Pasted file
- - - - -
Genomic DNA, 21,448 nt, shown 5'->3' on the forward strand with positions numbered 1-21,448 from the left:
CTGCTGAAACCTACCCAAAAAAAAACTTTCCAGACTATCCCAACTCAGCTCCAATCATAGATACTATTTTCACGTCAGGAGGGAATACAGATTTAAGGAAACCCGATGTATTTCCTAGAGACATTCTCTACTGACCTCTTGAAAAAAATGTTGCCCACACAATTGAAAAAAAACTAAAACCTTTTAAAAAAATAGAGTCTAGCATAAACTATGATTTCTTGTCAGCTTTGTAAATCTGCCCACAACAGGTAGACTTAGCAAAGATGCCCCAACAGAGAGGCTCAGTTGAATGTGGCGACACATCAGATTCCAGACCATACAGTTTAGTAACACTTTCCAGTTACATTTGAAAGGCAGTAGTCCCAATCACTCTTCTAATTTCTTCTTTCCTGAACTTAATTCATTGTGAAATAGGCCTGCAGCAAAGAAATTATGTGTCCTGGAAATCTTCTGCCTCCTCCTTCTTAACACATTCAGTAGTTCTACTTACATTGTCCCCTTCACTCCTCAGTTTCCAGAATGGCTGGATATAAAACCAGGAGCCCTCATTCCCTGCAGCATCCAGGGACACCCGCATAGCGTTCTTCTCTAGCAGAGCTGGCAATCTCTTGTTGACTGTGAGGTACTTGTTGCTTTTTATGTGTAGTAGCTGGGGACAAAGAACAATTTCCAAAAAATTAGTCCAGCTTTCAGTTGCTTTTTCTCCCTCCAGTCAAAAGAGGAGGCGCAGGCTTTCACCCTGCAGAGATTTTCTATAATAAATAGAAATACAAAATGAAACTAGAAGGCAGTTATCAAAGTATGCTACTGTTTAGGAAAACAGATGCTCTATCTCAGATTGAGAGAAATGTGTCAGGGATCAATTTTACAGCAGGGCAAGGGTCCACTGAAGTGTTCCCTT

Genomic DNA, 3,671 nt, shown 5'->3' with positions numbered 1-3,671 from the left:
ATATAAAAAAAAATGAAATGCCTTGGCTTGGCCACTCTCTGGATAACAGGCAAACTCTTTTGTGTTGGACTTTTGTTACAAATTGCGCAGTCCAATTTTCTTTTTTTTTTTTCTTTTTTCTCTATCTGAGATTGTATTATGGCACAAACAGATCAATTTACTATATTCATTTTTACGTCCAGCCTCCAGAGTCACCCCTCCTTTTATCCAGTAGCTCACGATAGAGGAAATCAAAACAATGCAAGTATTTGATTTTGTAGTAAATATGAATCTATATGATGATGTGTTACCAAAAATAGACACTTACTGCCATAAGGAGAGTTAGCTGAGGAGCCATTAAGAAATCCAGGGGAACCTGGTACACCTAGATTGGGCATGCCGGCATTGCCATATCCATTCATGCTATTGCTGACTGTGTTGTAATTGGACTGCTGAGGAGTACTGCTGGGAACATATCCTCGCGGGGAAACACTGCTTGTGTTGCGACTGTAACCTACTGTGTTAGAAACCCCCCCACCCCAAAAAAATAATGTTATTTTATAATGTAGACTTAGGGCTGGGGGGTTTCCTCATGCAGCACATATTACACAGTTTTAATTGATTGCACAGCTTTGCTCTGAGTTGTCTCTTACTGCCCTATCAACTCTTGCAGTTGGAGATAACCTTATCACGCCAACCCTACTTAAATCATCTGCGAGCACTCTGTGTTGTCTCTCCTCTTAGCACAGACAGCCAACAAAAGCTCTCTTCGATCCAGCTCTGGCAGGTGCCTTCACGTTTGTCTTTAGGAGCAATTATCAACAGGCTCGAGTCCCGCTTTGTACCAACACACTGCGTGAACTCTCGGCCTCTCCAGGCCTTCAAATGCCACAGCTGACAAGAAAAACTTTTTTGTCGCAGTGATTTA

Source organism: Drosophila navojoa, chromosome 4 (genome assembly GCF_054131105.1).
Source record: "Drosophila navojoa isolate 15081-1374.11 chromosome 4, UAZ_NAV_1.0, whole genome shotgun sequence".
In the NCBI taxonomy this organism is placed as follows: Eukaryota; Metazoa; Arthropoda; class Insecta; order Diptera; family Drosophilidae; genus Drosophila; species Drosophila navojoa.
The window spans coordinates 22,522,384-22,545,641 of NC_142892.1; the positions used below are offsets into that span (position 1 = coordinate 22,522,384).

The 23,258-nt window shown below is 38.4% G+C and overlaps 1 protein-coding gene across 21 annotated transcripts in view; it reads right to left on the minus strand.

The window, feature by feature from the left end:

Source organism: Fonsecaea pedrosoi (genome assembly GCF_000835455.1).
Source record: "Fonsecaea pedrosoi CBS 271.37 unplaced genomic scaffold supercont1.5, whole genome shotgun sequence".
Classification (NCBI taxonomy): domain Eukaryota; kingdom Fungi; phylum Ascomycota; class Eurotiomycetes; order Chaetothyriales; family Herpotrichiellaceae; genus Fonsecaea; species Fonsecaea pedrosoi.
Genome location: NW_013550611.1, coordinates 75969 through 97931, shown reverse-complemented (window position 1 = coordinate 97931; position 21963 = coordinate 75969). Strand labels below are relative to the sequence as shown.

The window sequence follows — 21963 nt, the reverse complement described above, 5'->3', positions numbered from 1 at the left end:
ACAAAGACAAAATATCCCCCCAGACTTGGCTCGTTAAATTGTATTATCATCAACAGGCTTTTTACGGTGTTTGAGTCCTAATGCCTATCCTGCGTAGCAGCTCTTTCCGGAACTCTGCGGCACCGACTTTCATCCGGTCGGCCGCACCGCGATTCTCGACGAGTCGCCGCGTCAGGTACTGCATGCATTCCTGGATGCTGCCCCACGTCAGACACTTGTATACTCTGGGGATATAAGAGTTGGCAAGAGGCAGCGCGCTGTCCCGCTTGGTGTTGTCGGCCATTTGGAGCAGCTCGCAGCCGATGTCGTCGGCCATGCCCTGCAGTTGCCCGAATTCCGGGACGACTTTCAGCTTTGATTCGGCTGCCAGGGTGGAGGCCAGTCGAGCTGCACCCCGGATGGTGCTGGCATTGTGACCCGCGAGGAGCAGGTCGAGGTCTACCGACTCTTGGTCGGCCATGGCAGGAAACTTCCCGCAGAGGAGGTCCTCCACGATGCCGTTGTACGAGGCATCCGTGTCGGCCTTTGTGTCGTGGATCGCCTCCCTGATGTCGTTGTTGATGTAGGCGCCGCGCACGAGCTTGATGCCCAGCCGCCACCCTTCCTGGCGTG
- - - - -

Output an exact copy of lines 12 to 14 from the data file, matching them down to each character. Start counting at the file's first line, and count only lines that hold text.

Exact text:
Source record: "Fonsecaea pedrosoi CBS 271.37 unplaced genomic scaffold supercont1.5, whole genome shotgun sequence".
Classification (NCBI taxonomy): domain Eukaryota; kingdom Fungi; phylum Ascomycota; class Eurotiomycetes; order Chaetothyriales; family Herpotrichiellaceae; genus Fonsecaea; species Fonsecaea pedrosoi.
Genome location: NW_013550611.1, coordinates 75969 through 97931, shown reverse-complemented (window position 1 = coordinate 97931; position 21963 = coordinate 75969). Strand labels below are relative to the sequence as shown.